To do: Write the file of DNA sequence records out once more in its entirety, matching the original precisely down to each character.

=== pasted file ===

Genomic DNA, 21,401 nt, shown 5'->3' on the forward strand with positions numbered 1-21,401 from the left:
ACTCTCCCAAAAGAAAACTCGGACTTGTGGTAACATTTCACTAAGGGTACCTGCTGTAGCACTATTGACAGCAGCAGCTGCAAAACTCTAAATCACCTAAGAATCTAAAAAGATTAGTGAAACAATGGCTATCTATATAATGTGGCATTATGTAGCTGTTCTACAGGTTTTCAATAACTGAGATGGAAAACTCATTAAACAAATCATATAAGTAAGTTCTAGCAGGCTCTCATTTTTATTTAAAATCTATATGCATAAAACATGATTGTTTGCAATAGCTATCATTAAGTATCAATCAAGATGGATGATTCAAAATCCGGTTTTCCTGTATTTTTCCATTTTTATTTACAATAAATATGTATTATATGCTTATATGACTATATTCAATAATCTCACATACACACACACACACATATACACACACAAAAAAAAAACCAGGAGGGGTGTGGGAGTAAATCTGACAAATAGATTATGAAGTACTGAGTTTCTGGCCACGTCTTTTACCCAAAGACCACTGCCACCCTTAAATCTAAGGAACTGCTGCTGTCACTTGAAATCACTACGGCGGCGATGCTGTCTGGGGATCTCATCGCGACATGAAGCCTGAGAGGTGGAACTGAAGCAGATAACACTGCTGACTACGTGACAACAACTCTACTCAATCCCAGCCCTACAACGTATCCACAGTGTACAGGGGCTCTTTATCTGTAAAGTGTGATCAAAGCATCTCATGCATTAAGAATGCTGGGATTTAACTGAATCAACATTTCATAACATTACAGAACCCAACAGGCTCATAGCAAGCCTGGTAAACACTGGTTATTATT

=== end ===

Genomic DNA, 21,401 nt, shown 5'->3' on the forward strand with positions numbered 1-21,401 from the left:
ACTCTCCCAAAAGAAAACTCGGACTTGTGGTAACATTTCACTAAGGGTACCTGCTGTAGCACTATTGACAGCAGCAGCTGCAAAACTCTAAATCACCTAAGAATCTAAAAAGATTAGTGAAACAATGGCTATCTATATAATGTGGCATTATGTAGCTGTTCTACAGGTTTTCAATAACTGAGATGGAAAACTCATTAAACAAATCATATAAGTAAGTTCTAGCAGGCTCTCATTTTTATTTAAAATCTATATGCATAAAACATGATTGTTTGCAATAGCTATCATTAAGTATCAATCAAGATGGATGATTCAAAATCCGGTTTTCCTGTATTTTTCCATTTTTATTTACAATAAATATGTATTATATGCTTATATGACTATATTCAATAATCTCACATACACACACACACACATATACACACACAAAAAAAAAACCAGGAGGGGTGTGGGAGTAAATCTGACAAATAGATTATGAAGTACTGAGTTTCTGGCCACGTCTTTTACCCAAAGACCACTGCCACCCTTAAATCTAAGGAACTGCTGCTGTCACTTGAAATCACTACGGCGGCGATGCTGTCTGGGGATCTCATCGCGACATGAAGCCTGAGAGGTGGAACTGAAGCAGATAACACTGCTGACTACGTGACAACAACTCTACTCAATCCCAGCCCTACAACGTATCCACAGTGTACAGGGGCTCTTTATCTGTAAAGTGTGATCAAAGCATCTCATGCATTAAGAATGCTGGGATTTAACTGAATCAACATTTCATAACATTACAGAACCCAACAGGCTCATAGCAAGCCTGGTAAACACTGGTTATTATT